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Tibet Oral History Project: Interview with Jampa Thinlay on 5/16/2012

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Published on Mar 2, 2018

The interpreter's English translation provided during this interview is potentially incomplete and/or inaccurate. If you are not fluent in Tibetan, please refer to the interview transcript for the complete and correct English translation. Read the interview transcript in English at http://tibetoralhistory.org/Interview...

** This interview about life in Tibet was conducted by the Tibet Oral History Project. This non-profit organization aims to preserve the history and culture of the Tibetan people by interviewing elderly Tibetan refugees about life in Tibet before and after the Chinese invasion. Learn more at http://www.TibetOralHistory.org.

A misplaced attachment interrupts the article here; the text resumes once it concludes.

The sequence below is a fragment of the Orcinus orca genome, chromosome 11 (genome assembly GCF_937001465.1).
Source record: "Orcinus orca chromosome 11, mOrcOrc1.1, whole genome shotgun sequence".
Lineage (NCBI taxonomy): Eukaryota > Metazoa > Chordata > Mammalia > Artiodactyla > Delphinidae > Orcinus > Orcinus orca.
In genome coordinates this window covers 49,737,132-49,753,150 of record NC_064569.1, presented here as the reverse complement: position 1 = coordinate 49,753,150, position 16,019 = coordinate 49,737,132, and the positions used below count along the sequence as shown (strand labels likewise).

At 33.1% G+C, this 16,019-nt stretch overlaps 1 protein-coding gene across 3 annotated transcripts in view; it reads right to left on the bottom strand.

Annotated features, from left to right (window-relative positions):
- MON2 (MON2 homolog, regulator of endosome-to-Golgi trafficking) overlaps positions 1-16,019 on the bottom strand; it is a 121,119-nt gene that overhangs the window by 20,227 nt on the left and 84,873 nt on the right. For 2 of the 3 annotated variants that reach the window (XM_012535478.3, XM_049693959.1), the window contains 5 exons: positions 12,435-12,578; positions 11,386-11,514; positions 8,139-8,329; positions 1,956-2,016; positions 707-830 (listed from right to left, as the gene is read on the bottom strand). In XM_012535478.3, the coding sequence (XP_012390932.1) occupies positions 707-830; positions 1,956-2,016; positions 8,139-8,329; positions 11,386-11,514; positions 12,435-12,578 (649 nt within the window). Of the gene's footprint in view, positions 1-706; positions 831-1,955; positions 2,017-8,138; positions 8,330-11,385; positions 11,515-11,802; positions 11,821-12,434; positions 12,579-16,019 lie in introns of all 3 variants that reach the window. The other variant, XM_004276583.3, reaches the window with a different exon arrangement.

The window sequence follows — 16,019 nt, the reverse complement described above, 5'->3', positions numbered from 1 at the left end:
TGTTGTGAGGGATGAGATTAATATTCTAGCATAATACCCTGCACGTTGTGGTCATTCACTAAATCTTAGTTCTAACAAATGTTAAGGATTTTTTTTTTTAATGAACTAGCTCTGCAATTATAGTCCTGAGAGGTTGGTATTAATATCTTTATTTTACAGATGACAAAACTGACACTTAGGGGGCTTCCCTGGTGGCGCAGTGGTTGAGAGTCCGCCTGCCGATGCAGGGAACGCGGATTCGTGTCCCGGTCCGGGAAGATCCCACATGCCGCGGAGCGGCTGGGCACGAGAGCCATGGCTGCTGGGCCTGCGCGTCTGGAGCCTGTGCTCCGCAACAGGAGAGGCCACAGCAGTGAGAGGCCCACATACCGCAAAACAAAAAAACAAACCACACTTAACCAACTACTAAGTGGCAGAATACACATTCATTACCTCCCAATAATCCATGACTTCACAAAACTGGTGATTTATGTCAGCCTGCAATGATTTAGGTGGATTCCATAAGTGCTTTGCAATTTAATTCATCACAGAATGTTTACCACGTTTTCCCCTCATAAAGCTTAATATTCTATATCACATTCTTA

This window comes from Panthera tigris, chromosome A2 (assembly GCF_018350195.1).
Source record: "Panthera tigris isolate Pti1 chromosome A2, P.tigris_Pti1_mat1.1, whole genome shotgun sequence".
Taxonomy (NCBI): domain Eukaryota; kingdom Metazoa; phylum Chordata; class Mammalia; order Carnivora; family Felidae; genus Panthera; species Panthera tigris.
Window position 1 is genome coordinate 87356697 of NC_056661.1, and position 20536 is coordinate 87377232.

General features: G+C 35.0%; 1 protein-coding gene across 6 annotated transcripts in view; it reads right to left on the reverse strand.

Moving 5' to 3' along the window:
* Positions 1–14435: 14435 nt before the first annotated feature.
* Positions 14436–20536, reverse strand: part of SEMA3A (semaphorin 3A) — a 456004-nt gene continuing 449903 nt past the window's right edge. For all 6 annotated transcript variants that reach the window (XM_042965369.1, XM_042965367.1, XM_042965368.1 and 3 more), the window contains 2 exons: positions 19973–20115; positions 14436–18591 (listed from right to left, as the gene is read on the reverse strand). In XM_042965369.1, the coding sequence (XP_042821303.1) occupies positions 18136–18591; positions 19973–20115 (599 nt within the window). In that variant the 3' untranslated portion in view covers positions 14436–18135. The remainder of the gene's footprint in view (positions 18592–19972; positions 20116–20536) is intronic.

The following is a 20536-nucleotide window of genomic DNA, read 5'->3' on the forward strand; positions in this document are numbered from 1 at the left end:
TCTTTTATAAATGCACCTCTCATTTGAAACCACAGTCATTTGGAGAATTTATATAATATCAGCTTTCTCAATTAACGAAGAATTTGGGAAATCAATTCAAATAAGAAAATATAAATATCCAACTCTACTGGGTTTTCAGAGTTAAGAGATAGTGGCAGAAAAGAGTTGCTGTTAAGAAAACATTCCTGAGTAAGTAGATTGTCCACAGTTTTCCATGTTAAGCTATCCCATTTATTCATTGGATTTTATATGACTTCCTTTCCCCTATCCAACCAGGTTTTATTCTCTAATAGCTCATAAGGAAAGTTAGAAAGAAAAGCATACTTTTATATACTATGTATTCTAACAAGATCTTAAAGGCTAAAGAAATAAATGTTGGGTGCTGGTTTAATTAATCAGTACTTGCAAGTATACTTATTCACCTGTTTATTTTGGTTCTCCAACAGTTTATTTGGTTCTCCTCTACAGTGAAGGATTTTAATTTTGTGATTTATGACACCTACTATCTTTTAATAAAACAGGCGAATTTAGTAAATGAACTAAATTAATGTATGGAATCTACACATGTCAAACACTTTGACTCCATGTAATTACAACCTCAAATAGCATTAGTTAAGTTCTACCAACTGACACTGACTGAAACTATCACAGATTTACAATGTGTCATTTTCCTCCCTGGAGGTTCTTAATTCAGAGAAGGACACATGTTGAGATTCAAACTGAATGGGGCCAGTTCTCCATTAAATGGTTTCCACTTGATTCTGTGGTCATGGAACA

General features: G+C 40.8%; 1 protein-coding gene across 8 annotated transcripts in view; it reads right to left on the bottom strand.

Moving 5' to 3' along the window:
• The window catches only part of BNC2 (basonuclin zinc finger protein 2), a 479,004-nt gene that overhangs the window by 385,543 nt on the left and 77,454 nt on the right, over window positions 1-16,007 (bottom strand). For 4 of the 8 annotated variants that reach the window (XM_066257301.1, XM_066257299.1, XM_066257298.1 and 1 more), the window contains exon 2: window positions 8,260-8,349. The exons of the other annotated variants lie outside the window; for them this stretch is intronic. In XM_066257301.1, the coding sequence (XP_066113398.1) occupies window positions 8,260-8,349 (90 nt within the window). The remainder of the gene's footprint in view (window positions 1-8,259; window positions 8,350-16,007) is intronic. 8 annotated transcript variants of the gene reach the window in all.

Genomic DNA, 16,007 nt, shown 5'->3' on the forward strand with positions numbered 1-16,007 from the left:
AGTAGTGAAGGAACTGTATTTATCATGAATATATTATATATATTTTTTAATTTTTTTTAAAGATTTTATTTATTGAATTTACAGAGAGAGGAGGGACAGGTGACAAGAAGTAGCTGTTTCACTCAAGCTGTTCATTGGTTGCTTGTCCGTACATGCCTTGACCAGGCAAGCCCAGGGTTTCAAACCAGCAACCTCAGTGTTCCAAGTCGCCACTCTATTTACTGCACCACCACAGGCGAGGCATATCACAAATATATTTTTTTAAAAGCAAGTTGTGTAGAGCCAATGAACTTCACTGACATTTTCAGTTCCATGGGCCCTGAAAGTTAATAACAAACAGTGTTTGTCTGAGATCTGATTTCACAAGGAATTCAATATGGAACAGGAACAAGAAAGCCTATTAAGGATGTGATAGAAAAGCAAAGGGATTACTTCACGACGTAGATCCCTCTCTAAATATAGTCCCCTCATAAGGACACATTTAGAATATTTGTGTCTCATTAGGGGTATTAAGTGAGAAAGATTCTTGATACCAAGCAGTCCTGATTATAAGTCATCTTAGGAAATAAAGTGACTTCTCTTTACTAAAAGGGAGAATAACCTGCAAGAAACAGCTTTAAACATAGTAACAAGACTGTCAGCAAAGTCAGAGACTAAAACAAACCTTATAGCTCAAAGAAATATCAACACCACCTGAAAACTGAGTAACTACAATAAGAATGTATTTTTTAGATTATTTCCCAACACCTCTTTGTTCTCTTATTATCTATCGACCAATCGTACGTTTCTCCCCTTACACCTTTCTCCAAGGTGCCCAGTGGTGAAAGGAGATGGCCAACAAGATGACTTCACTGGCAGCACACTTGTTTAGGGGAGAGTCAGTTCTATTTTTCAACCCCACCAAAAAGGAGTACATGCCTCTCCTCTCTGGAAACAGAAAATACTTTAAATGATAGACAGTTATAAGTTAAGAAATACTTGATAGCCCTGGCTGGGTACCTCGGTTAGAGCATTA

** Interview Summary: Jampa Thinlay was born into a farming family in Tawu in Kham Province. He became a monk at the age of 10 in order to serve his paternal uncle, who lived in a local monastery. He recalls with gratitude that his uncle taught him to read and recite prayers. When he was older he moved to Gaden Jangtse Monastery to take his final vows, but was unable to stay long due to the Chinese invasion. Jampa Thinlay feels that there was only misery once the Chinese appeared in Tibet. He describes how the Chinese deceived the Tibetan people with dhayen 'Chinese silver coins' and subsequently confiscated everything that the Tibetans owned. He talks about the destruction of holy statues and how they were transported to China and melted down. Jampa Thinlay recounts how he and his fellow monks joined the Chushi Gangdrug Defend Tibet Volunteer Force. He wanted to volunteer to escort the Dalai Lama out of Tibet, but his horse was not good enough for the journey. Jampa Thinlay details the numerous confrontations the guerrillas engaged with the Chinese army and the limitations they faced while fighting the enemy. He briefly explains the guerrillas' efforts in Mustang, Nepal and the support they received from the United States. The men fighting at the Nepalese border felt were advised by the Dalai Lama to surrender arms to the Nepali army and Jampa Thinlay recalls being very angry at that time. He talks about his life after Mustang and how he came to live in Dharamsala, India.

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